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‘The Royal Tailor’ is a charming period piece

‘The Royal Tailor’ is a charming period piece

The Royal Tailor Poster

The Royal Tailor
Written by Byounghak Lee
Directed by Wonsuk Lee
South Korea, 2014

Director Wonsuk Lee’s historical drama, The Royal Tailor, is a colorful story about how two men’s dueling fashion sensibilities affected a kingdom’s political landscape. The dazzling costume designs alone are enough to make The Royal Tailor worth the price of admission, but this film has more to offer than just gorgeous visuals. The Royal Tailor’s stellar performances from its two leads combine with a gripping plot to create an easily accessible and enjoyable film.

The Royal Tailor opens and closes with contemporary scenes explaining the cultural impact of the men at the heart of the story. While the information provided in the moments bookending the film could just as easily be provided on title cards, they serve to reinforce the cultural impact of film’s titular characters. The story then begins with the new king (Yeon-Seok Yoo) summoning his royal tailor, Chul Dol-Seok (Suk-kyu Han), to create new garments for members of his cabinet to wear at his coronation. Chul Dol-Seok is an uneducated commoner who has dedicated his life to his craft, he’s a loyal servant to the crown, and only months away from receiving nobility status. Less than a day before the coronation, the queen (Shin-Hye Park) accidentally burns the king’s ceremonial robe, and asks Chul Dol-Seok if he can repair it. A stickler for rules and regulations, Chul Dol-Seok refuses the request, and young, hotshot tailor, Kong-Jin (Soo Go), is brought in as a last resort. Kong-Jin not only repairs the robe, the garment’s improved fit impresses the king who commissions more work. Kong-Jin’s enthusiasm for pushing fashion boundaries clashes with Chul Dol-Seok’s traditional approach, and as each man vies for the king’s approval, their direct influence on the crown becomes co-opted by those with scheming political machinations.

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There are two main narrative threads at the center of this film, and one works far better than the other. A solid portion of this movie focuses on the story of an insecure new king with a feeble claim to the throne (his mother was a commoner), trying to maintain his weak political foothold. The plot in these parts of the film feels convoluted, the exposition is clunky, and the characters come off as clichés. The segments of the movie focused on Machiavellian scheming are simply not as interesting as the story about the dueling tailors. The film also holds the conceit that if the queen wears a pretty enough outfit, the aloof king will finally give her the time of day. Sure this isn’t an uncommon plot to find in historical pieces and fairy tales, but the film treats this aspect of the story with enough reverence as to be unsettling to audience members who are aware of the Bechdel test.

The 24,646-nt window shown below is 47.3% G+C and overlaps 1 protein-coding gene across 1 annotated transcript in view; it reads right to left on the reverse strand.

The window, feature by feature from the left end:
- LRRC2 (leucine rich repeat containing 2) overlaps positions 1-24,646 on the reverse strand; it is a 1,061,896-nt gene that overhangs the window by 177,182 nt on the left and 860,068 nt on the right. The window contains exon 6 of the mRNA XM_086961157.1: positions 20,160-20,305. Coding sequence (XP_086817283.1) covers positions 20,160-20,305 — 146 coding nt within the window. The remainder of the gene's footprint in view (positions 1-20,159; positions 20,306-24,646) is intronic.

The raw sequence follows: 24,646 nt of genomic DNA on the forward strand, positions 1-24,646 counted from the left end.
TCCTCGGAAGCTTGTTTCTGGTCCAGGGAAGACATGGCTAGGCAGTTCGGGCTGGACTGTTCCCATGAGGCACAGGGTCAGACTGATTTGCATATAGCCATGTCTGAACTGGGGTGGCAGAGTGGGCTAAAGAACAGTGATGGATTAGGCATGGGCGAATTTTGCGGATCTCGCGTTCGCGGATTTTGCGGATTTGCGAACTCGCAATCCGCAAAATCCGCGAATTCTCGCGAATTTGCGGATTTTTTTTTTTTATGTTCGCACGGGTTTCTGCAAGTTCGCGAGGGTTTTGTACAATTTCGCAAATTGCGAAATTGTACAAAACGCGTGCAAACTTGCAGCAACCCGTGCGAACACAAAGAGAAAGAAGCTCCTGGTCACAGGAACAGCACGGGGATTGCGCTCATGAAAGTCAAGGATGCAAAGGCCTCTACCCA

The film is at its best when it focuses on Chul Dol-Seok and Kong-Jin’s opposing philosophies. Chul Dol-Seok is the quintessential student; he’s dedicated his entire life to his craft (he has the battered hands of a broken down prizefighter) and maintaining the standards that were set in place by the men before him. Kong-Jin is a natural talent who usually isn’t aware of the rules he is breaking, and a man that is always looking for a new challenge: Chul Dol-Seok is like a career postman while Kong-Jin is akin to a teenager that comes along and invents e-mail. While Kong-Jin is the man setting the tides of change into motion it is Chul Dol-Seok entrenched in a position of great influence, and it’s fascinating watching the lengths to which he will go to avoid getting usurped by the younger man.

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Wonsuk Lee’s The Royal Tailor is a light and easy watch that more than makes up for its flaws. The movie features dynamic performances from its two leads, a lush visual palette, and throws in solid helpings of comedy, intrigue, and even tears. Those who enjoy their period films packed with elaborate costumes, solid performances and scheming characters should make sure to catch The Royal Tailor.

For an alternate take on the film, check out Josh Hamm’s review here.

The 19th annual Toronto Reel Asian International Film Festival (Reel Asian) runs from November 5 – 15, 2015 in Toronto and Richmond Hill. Visit the festival’s official websiteB-_rating